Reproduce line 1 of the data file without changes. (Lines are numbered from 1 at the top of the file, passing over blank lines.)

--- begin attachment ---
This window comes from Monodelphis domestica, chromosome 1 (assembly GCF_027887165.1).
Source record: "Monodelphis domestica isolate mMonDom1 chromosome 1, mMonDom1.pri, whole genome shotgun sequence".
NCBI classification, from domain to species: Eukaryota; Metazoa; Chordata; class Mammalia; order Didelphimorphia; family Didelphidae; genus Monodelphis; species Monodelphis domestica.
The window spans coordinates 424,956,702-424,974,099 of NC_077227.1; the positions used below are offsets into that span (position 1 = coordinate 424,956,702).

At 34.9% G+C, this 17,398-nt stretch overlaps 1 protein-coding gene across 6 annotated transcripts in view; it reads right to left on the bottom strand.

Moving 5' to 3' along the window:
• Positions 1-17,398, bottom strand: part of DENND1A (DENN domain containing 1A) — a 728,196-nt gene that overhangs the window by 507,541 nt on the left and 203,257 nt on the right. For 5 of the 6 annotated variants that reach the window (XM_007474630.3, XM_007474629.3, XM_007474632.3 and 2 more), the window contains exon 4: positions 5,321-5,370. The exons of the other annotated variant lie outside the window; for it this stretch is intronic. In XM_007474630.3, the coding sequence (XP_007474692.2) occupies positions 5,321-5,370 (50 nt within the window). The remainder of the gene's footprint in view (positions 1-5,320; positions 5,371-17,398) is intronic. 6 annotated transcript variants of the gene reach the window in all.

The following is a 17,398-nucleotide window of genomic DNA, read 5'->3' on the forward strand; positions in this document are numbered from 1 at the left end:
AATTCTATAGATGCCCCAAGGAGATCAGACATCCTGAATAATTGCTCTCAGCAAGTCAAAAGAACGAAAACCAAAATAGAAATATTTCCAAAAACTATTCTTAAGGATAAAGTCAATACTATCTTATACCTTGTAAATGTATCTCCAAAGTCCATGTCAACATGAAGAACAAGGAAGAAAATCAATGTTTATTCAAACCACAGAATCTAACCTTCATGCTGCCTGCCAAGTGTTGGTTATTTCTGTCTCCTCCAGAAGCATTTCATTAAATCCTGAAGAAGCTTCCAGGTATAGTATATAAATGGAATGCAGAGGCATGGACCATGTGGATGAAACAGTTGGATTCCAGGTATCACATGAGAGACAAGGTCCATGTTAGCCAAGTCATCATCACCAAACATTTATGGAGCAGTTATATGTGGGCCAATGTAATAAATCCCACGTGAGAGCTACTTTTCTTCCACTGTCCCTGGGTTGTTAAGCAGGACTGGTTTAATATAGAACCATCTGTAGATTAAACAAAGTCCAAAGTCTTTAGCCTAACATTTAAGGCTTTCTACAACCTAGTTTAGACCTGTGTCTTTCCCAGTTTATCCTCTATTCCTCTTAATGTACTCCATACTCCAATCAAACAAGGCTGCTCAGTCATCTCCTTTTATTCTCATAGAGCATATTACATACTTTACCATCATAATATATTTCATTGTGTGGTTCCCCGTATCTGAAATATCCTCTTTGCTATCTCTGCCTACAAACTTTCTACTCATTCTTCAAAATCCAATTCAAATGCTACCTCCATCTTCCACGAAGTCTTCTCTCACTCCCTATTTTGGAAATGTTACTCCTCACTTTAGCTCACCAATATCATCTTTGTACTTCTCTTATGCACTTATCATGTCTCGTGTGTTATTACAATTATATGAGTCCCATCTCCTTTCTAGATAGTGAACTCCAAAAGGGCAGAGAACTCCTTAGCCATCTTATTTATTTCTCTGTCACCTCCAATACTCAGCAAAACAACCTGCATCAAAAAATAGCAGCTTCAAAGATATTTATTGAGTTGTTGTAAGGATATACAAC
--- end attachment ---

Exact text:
This window comes from Monodelphis domestica, chromosome 1 (assembly GCF_027887165.1).